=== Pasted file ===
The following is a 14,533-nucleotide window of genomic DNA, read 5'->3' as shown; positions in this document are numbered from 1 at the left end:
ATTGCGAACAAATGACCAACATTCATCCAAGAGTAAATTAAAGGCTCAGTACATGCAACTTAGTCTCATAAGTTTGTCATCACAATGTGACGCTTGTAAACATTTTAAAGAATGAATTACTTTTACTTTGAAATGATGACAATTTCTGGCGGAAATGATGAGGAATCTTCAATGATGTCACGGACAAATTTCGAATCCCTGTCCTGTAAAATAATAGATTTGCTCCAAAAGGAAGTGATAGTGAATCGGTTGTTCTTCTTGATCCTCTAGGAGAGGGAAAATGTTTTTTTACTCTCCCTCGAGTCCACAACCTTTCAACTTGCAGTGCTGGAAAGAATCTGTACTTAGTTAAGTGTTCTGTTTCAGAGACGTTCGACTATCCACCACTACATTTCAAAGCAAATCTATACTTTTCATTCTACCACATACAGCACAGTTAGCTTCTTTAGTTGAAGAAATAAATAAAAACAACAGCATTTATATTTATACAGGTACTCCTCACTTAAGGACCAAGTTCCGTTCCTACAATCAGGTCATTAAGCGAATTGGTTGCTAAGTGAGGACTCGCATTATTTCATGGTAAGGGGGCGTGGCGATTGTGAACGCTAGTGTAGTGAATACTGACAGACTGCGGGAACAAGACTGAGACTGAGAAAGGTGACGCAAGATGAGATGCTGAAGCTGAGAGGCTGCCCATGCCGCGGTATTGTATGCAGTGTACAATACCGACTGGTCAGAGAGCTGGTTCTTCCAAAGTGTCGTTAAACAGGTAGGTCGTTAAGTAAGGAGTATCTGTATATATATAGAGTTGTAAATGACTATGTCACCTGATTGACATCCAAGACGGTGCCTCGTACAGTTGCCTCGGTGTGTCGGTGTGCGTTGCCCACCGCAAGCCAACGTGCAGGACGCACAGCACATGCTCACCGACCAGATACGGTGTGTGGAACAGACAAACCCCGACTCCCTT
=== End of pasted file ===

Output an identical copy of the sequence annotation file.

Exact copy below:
The following is a 14,533-nucleotide window of genomic DNA, read 5'->3' as shown; positions in this document are numbered from 1 at the left end:
ATTGCGAACAAATGACCAACATTCATCCAAGAGTAAATTAAAGGCTCAGTACATGCAACTTAGTCTCATAAGTTTGTCATCACAATGTGACGCTTGTAAACATTTTAAAGAATGAATTACTTTTACTTTGAAATGATGACAATTTCTGGCGGAAATGATGAGGAATCTTCAATGATGTCACGGACAAATTTCGAATCCCTGTCCTGTAAAATAATAGATTTGCTCCAAAAGGAAGTGATAGTGAATCGGTTGTTCTTCTTGATCCTCTAGGAGAGGGAAAATGTTTTTTTACTCTCCCTCGAGTCCACAACCTTTCAACTTGCAGTGCTGGAAAGAATCTGTACTTAGTTAAGTGTTCTGTTTCAGAGACGTTCGACTATCCACCACTACATTTCAAAGCAAATCTATACTTTTCATTCTACCACATACAGCACAGTTAGCTTCTTTAGTTGAAGAAATAAATAAAAACAACAGCATTTATATTTATACAGGTACTCCTCACTTAAGGACCAAGTTCCGTTCCTACAATCAGGTCATTAAGCGAATTGGTTGCTAAGTGAGGACTCGCATTATTTCATGGTAAGGGGGCGTGGCGATTGTGAACGCTAGTGTAGTGAATACTGACAGACTGCGGGAACAAGACTGAGACTGAGAAAGGTGACGCAAGATGAGATGCTGAAGCTGAGAGGCTGCCCATGCCGCGGTATTGTATGCAGTGTACAATACCGACTGGTCAGAGAGCTGGTTCTTCCAAAGTGTCGTTAAACAGGTAGGTCGTTAAGTAAGGAGTATCTGTATATATATAGAGTTGTAAATGACTATGTCACCTGATTGACATCCAAGACGGTGCCTCGTACAGTTGCCTCGGTGTGTCGGTGTGCGTTGCCCACCGCAAGCCAACGTGCAGGACGCACAGCACATGCTCACCGACCAGATACGGTGTGTGGAACAGACAAACCCCGACTCCCTT